If you’re a software programmer with a “few miles on the odometer,” it can be tough landing a job in this tight economy.
One anonymous programmer offered some sobering observations. "Many programmers find that their employability starts to decline at about age 35. Employers dismiss them as either lacking in up-to-date technical skills—such as the latest programming-language fad—or 'not suitable for entry level.' In other words, either under-qualified or overqualified. That doesn’t leave much. Statistics show that most software developers are out of the field by age 40. Employers have admitted this in unguarded moments. Craig Barrett, a former chief executive officer of Intel Corp., famously remarked that 'the half-life of an engineer, software or hardware, is only a few years,' while Mark Zuckerberg of Facebook has blurted out that young programmers are superior."
Massimo Sutera, 45, a microprocessor engineer who was laid off from video chip maker Zoran Corporation, noted that the job market “is not the same as it was years ago.” After Zoran was acquired by the British firm CSR, it reduced its operations in Sunnyvale and jettisoned its digital TV "systems on a chip."
Yes, web-based companies like Facebook and Google are on the prowl for new software talent, but many older tech workers have faced the cold, hard fact that their skills are no longer in demand. Analysts place part of the blame on a growing number of technology manufacturers who are being replaced by Internet-based firms.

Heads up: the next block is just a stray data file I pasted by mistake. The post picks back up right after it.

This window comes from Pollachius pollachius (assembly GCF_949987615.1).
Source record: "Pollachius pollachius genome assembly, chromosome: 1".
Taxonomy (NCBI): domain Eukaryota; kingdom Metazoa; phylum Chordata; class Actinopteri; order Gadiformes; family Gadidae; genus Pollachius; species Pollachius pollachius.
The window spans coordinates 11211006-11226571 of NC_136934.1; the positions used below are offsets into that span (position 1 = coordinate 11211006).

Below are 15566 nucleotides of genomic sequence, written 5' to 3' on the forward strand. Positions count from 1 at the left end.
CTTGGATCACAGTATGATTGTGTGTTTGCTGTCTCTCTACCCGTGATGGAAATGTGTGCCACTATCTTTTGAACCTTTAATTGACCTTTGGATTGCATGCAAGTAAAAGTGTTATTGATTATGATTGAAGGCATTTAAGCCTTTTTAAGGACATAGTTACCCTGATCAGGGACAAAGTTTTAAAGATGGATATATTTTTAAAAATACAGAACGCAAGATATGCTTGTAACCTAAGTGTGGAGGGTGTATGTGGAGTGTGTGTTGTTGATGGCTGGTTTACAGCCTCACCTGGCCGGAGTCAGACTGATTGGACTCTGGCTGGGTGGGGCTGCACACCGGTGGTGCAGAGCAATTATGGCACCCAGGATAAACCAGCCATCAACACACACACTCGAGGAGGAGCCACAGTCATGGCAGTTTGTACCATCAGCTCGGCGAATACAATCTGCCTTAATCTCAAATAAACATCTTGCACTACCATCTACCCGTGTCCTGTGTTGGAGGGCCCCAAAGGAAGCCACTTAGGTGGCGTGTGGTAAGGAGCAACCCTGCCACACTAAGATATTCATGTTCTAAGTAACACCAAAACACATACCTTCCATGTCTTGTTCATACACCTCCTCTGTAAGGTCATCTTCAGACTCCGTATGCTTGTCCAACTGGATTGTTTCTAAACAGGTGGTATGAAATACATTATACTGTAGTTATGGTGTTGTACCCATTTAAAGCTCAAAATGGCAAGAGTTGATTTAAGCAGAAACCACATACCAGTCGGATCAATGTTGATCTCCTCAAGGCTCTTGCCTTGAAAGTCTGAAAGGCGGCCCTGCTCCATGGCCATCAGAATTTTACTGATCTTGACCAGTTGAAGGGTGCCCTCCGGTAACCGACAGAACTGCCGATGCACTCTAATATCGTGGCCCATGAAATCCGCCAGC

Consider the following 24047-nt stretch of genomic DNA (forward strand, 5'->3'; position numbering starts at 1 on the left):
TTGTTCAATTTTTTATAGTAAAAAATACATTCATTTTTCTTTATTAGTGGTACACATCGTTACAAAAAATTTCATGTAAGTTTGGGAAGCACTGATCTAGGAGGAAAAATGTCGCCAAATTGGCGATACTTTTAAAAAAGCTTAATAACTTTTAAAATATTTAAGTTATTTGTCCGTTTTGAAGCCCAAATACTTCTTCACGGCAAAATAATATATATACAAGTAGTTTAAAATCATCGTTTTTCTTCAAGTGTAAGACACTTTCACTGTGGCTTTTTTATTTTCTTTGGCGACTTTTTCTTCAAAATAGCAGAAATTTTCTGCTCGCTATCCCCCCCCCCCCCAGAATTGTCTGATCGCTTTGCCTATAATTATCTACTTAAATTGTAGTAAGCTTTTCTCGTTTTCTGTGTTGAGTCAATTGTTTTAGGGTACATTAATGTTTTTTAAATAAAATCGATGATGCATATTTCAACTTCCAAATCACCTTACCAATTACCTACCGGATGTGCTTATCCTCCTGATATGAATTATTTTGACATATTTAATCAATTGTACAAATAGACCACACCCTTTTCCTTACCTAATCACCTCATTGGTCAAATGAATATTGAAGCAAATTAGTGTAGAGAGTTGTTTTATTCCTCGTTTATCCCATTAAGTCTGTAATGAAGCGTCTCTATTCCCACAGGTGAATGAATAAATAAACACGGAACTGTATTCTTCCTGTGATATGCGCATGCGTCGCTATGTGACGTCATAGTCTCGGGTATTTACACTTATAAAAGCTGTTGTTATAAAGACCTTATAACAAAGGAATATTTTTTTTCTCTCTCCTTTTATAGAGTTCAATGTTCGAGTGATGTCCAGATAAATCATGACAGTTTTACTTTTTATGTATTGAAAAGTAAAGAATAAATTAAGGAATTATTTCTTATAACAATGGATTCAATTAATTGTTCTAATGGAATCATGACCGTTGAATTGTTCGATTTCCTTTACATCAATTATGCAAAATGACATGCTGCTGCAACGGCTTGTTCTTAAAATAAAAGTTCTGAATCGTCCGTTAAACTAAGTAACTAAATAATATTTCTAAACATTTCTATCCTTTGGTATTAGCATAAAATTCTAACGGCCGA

Application software is king right now, particularly programs that serve mobile apps. The trouble with these jobs is getting older programmers up to speed in specific industries. Luke Melia, co-founder of NYC startup Yapp, notes that regulated industries like finance present "a pretty steep learning curve" for developers outside that domain. Yap, which offers software for consumers who want to create their own mobile apps, says that when hiring developers, they won’t turn away candidates without consumer mobile app experience, but will insist on passion, the right attitude, and the willingness to master new tech and business skills.
Melia observed that software developers tend to operate in two domains. "The first is the technology platform and the skills they bring to that. The second is the domain of the problem you are solving," said Melia. In a perfect world, the best job candidates will have both technology skills and industry experience. "As a developer, you can overcome the barrier to switching industries," he said. "But you cannot overcome it accidentally."
If you’re an older software engineer, your options may be limited, but not gone. There are still companies that value what you have to offer. Passion, the right attitude, and the willingness to master new skills can help you land that next job.
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